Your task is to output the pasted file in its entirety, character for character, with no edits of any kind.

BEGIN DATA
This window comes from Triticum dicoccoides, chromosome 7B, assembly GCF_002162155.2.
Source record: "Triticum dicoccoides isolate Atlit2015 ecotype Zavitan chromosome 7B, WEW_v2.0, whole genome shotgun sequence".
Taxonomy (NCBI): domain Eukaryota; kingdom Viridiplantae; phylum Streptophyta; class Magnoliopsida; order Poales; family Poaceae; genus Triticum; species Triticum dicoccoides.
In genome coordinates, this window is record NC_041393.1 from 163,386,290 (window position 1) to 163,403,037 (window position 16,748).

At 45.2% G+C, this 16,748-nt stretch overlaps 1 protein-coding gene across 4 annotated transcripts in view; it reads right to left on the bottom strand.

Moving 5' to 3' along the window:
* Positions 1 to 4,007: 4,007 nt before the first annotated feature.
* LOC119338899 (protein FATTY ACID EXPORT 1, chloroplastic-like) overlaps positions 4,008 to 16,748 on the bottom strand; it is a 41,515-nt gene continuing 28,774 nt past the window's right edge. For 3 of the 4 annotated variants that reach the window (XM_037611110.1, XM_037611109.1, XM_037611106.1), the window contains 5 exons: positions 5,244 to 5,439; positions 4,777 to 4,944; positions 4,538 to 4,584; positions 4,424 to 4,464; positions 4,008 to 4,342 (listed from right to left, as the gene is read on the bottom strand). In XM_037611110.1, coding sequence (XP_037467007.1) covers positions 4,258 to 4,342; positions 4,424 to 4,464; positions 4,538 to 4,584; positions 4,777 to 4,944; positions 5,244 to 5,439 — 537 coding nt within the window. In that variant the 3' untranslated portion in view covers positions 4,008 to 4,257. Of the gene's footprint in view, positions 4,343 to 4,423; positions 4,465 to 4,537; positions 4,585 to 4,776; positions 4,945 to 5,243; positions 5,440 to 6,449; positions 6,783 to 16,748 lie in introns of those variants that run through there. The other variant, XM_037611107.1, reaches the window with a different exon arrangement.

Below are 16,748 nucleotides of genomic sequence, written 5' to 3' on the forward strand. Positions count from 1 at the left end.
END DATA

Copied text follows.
This window comes from Triticum dicoccoides, chromosome 7B, assembly GCF_002162155.2.
Source record: "Triticum dicoccoides isolate Atlit2015 ecotype Zavitan chromosome 7B, WEW_v2.0, whole genome shotgun sequence".
Taxonomy (NCBI): domain Eukaryota; kingdom Viridiplantae; phylum Streptophyta; class Magnoliopsida; order Poales; family Poaceae; genus Triticum; species Triticum dicoccoides.
In genome coordinates, this window is record NC_041393.1 from 163,386,290 (window position 1) to 163,403,037 (window position 16,748).

At 45.2% G+C, this 16,748-nt stretch overlaps 1 protein-coding gene across 4 annotated transcripts in view; it reads right to left on the bottom strand.

Moving 5' to 3' along the window:
* Positions 1 to 4,007: 4,007 nt before the first annotated feature.
* LOC119338899 (protein FATTY ACID EXPORT 1, chloroplastic-like) overlaps positions 4,008 to 16,748 on the bottom strand; it is a 41,515-nt gene continuing 28,774 nt past the window's right edge. For 3 of the 4 annotated variants that reach the window (XM_037611110.1, XM_037611109.1, XM_037611106.1), the window contains 5 exons: positions 5,244 to 5,439; positions 4,777 to 4,944; positions 4,538 to 4,584; positions 4,424 to 4,464; positions 4,008 to 4,342 (listed from right to left, as the gene is read on the bottom strand). In XM_037611110.1, coding sequence (XP_037467007.1) covers positions 4,258 to 4,342; positions 4,424 to 4,464; positions 4,538 to 4,584; positions 4,777 to 4,944; positions 5,244 to 5,439 — 537 coding nt within the window. In that variant the 3' untranslated portion in view covers positions 4,008 to 4,257. Of the gene's footprint in view, positions 4,343 to 4,423; positions 4,465 to 4,537; positions 4,585 to 4,776; positions 4,945 to 5,243; positions 5,440 to 6,449; positions 6,783 to 16,748 lie in introns of those variants that run through there. The other variant, XM_037611107.1, reaches the window with a different exon arrangement.

Below are 16,748 nucleotides of genomic sequence, written 5' to 3' on the forward strand. Positions count from 1 at the left end.